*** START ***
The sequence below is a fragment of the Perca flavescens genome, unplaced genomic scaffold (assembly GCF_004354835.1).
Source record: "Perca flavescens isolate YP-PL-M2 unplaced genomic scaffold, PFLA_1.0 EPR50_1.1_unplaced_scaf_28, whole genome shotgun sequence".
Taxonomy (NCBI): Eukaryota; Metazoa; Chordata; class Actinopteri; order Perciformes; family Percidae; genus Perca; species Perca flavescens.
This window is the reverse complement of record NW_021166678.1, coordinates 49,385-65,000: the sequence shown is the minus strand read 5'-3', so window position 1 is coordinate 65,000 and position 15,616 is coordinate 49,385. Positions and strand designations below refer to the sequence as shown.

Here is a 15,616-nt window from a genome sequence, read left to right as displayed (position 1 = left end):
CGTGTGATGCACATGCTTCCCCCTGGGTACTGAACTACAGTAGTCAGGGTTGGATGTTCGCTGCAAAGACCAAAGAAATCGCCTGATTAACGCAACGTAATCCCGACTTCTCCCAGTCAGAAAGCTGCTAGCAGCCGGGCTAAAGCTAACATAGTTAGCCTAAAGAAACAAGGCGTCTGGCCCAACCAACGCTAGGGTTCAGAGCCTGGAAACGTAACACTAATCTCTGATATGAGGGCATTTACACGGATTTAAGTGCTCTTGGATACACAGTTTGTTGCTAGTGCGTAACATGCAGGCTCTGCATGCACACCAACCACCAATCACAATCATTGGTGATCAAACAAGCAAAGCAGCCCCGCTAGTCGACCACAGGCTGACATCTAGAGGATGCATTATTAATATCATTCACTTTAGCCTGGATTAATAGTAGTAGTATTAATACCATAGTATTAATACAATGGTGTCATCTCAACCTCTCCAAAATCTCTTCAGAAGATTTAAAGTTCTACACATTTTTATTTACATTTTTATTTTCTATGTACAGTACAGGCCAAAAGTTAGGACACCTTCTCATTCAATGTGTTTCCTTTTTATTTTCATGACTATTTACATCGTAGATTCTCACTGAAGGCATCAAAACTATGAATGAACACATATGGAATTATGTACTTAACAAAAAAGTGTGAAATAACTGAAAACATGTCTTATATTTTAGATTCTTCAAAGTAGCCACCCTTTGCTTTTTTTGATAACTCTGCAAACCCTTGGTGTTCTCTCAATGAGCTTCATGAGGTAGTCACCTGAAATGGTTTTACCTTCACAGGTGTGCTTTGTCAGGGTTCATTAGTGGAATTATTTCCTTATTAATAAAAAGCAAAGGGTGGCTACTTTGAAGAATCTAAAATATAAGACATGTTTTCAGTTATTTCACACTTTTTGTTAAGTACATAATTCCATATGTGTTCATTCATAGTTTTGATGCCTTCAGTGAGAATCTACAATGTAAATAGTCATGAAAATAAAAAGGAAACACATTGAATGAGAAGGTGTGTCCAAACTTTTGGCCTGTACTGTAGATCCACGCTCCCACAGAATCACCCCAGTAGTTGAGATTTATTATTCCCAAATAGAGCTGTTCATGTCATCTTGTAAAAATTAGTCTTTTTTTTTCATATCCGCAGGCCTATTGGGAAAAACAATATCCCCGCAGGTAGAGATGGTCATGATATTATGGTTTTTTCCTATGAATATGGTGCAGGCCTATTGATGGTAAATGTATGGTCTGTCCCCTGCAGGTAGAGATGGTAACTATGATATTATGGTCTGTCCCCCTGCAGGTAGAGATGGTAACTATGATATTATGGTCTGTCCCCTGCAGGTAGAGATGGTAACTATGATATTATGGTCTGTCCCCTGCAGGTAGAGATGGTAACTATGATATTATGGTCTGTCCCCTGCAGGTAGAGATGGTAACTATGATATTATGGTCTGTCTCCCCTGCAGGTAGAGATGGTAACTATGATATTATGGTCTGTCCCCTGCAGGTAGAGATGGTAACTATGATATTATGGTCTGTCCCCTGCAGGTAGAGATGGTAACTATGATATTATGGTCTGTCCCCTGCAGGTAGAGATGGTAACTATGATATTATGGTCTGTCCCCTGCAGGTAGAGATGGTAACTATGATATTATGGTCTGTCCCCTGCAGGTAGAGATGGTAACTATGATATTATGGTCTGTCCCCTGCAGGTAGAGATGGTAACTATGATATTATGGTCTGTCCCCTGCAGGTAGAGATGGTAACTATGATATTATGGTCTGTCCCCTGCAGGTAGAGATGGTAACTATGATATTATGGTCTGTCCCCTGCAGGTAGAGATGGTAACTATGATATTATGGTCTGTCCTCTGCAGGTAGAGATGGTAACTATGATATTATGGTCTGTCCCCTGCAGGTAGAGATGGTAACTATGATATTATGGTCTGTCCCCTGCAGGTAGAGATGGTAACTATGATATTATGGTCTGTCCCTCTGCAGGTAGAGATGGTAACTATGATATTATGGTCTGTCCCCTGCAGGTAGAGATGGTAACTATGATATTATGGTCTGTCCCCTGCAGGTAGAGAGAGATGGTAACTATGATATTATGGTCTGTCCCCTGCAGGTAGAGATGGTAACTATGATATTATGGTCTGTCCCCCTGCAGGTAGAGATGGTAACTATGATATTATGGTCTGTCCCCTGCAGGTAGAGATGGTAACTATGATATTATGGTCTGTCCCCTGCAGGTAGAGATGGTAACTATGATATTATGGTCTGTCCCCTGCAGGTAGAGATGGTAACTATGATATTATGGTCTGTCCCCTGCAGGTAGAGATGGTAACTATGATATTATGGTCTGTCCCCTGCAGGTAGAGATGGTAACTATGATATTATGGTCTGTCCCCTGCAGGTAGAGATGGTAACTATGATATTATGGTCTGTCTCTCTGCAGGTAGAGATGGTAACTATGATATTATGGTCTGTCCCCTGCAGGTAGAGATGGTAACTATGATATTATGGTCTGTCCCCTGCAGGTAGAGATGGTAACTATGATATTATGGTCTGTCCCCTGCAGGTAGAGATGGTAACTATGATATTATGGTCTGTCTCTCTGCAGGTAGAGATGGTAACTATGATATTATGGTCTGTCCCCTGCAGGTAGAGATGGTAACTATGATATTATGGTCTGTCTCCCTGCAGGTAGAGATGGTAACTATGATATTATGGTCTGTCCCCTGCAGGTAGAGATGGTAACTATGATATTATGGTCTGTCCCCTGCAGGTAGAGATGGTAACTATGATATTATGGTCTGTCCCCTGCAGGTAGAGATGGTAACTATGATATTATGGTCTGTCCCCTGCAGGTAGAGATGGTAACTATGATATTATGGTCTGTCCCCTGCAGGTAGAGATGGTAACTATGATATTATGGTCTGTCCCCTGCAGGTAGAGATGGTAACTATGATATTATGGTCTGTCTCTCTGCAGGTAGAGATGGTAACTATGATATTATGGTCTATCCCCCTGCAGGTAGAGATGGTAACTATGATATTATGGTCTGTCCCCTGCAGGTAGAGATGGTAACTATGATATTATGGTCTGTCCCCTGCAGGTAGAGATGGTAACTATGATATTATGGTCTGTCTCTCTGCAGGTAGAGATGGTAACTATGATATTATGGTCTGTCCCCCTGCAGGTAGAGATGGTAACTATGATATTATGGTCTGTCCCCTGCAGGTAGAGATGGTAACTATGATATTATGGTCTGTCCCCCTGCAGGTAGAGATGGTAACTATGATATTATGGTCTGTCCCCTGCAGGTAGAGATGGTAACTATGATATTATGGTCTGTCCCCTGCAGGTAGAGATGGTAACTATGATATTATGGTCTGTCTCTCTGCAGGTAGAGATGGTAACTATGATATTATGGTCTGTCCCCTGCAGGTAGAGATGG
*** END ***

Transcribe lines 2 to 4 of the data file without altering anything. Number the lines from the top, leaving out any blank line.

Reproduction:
Source record: "Perca flavescens isolate YP-PL-M2 unplaced genomic scaffold, PFLA_1.0 EPR50_1.1_unplaced_scaf_28, whole genome shotgun sequence".
Taxonomy (NCBI): Eukaryota; Metazoa; Chordata; class Actinopteri; order Perciformes; family Percidae; genus Perca; species Perca flavescens.
This window is the reverse complement of record NW_021166678.1, coordinates 49,385-65,000: the sequence shown is the minus strand read 5'-3', so window position 1 is coordinate 65,000 and position 15,616 is coordinate 49,385. Positions and strand designations below refer to the sequence as shown.